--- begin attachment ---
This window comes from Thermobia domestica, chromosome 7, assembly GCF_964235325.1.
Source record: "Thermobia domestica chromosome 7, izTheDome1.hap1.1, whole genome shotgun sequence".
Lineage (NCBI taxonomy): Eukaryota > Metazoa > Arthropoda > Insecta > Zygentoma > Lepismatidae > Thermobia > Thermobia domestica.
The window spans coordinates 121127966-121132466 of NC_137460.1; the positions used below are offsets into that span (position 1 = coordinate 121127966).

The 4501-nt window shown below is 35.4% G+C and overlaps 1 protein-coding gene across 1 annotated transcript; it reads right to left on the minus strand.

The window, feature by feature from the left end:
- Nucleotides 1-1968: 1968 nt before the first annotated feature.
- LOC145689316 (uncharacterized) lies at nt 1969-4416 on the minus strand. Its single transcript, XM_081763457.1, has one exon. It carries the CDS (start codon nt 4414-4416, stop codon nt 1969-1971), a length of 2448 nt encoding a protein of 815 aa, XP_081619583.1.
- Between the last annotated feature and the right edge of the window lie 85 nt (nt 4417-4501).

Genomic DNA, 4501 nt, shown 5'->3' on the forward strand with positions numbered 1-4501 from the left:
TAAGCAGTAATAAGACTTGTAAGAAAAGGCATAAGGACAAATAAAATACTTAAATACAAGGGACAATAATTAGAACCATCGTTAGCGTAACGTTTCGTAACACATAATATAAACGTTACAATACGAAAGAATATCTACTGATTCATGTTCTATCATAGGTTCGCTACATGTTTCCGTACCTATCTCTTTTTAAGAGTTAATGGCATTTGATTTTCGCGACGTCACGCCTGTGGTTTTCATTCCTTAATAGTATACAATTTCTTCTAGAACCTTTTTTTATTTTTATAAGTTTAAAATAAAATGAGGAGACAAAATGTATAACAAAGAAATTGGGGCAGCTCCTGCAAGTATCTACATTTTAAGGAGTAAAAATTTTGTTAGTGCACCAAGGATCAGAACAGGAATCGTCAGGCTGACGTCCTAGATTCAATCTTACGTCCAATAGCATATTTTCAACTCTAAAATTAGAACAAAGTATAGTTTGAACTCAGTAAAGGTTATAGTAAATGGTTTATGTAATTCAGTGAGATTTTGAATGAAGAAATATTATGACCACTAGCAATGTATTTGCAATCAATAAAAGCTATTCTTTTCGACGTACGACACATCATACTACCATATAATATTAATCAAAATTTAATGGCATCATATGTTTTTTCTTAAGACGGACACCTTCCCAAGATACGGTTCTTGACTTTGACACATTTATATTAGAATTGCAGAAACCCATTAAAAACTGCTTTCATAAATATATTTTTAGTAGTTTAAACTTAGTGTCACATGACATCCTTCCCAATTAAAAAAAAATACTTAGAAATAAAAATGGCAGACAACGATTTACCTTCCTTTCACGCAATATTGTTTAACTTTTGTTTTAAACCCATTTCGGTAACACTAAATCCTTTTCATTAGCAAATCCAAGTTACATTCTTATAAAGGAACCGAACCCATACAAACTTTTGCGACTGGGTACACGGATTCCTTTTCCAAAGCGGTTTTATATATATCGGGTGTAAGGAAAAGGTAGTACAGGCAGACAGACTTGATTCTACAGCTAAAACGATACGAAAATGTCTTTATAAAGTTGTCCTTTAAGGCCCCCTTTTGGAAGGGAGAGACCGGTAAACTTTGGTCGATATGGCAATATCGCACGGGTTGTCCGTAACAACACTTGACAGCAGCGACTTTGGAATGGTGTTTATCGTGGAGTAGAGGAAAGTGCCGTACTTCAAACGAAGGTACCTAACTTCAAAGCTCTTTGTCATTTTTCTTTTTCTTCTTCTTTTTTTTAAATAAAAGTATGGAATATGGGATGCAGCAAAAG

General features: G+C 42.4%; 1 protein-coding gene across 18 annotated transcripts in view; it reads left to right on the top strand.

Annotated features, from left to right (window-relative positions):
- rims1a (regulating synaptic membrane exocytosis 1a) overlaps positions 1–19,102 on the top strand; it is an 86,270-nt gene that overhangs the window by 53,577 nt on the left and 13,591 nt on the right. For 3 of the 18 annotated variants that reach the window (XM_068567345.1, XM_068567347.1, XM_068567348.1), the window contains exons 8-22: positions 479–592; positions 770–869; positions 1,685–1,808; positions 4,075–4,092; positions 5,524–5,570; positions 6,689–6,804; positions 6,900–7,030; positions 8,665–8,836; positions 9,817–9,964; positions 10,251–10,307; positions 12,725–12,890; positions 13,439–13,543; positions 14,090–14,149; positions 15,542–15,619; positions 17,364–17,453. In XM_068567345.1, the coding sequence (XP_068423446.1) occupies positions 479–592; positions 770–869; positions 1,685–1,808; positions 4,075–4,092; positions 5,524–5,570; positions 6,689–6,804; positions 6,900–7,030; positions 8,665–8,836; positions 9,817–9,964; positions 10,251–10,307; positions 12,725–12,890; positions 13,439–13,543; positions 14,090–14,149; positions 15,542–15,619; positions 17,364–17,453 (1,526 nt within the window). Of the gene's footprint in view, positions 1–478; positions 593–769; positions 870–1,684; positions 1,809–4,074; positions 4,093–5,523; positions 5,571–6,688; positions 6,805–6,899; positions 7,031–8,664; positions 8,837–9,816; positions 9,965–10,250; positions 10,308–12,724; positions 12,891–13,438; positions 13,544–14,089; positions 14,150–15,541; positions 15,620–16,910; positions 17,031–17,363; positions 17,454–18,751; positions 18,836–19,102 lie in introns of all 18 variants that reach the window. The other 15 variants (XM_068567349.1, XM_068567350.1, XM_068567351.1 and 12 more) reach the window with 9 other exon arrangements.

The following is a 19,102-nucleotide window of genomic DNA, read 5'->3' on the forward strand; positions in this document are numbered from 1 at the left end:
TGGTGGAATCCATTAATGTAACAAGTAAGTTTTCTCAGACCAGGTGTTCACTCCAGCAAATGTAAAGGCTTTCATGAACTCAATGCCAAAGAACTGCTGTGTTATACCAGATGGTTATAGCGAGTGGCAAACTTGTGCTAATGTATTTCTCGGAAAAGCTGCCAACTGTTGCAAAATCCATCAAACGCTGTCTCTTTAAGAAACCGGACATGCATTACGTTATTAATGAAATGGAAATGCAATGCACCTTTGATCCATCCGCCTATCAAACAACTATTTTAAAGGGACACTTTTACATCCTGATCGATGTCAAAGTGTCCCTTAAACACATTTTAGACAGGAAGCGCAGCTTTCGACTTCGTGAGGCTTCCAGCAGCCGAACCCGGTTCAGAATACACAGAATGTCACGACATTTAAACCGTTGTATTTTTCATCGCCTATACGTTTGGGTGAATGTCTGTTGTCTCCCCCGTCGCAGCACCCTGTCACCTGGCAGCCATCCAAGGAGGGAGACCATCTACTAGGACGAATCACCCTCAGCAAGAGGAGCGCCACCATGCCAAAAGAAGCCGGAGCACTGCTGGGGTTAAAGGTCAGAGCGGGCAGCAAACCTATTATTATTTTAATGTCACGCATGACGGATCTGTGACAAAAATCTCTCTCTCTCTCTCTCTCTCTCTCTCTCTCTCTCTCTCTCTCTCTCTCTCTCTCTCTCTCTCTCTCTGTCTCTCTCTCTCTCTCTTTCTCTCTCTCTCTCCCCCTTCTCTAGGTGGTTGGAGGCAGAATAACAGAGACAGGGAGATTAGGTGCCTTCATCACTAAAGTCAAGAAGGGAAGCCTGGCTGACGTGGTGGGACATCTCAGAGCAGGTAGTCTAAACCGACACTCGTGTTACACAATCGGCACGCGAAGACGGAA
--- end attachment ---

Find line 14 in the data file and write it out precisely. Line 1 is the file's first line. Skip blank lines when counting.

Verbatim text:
- rims1a (regulating synaptic membrane exocytosis 1a) overlaps positions 1–19,102 on the top strand; it is an 86,270-nt gene that overhangs the window by 53,577 nt on the left and 13,591 nt on the right. For 3 of the 18 annotated variants that reach the window (XM_068567345.1, XM_068567347.1, XM_068567348.1), the window contains exons 8-22: positions 479–592; positions 770–869; positions 1,685–1,808; positions 4,075–4,092; positions 5,524–5,570; positions 6,689–6,804; positions 6,900–7,030; positions 8,665–8,836; positions 9,817–9,964; positions 10,251–10,307; positions 12,725–12,890; positions 13,439–13,543; positions 14,090–14,149; positions 15,542–15,619; positions 17,364–17,453. In XM_068567345.1, the coding sequence (XP_068423446.1) occupies positions 479–592; positions 770–869; positions 1,685–1,808; positions 4,075–4,092; positions 5,524–5,570; positions 6,689–6,804; positions 6,900–7,030; positions 8,665–8,836; positions 9,817–9,964; positions 10,251–10,307; positions 12,725–12,890; positions 13,439–13,543; positions 14,090–14,149; positions 15,542–15,619; positions 17,364–17,453 (1,526 nt within the window). Of the gene's footprint in view, positions 1–478; positions 593–769; positions 870–1,684; positions 1,809–4,074; positions 4,093–5,523; positions 5,571–6,688; positions 6,805–6,899; positions 7,031–8,664; positions 8,837–9,816; positions 9,965–10,250; positions 10,308–12,724; positions 12,891–13,438; positions 13,544–14,089; positions 14,150–15,541; positions 15,620–16,910; positions 17,031–17,363; positions 17,454–18,751; positions 18,836–19,102 lie in introns of all 18 variants that reach the window. The other 15 variants (XM_068567349.1, XM_068567350.1, XM_068567351.1 and 12 more) reach the window with 9 other exon arrangements.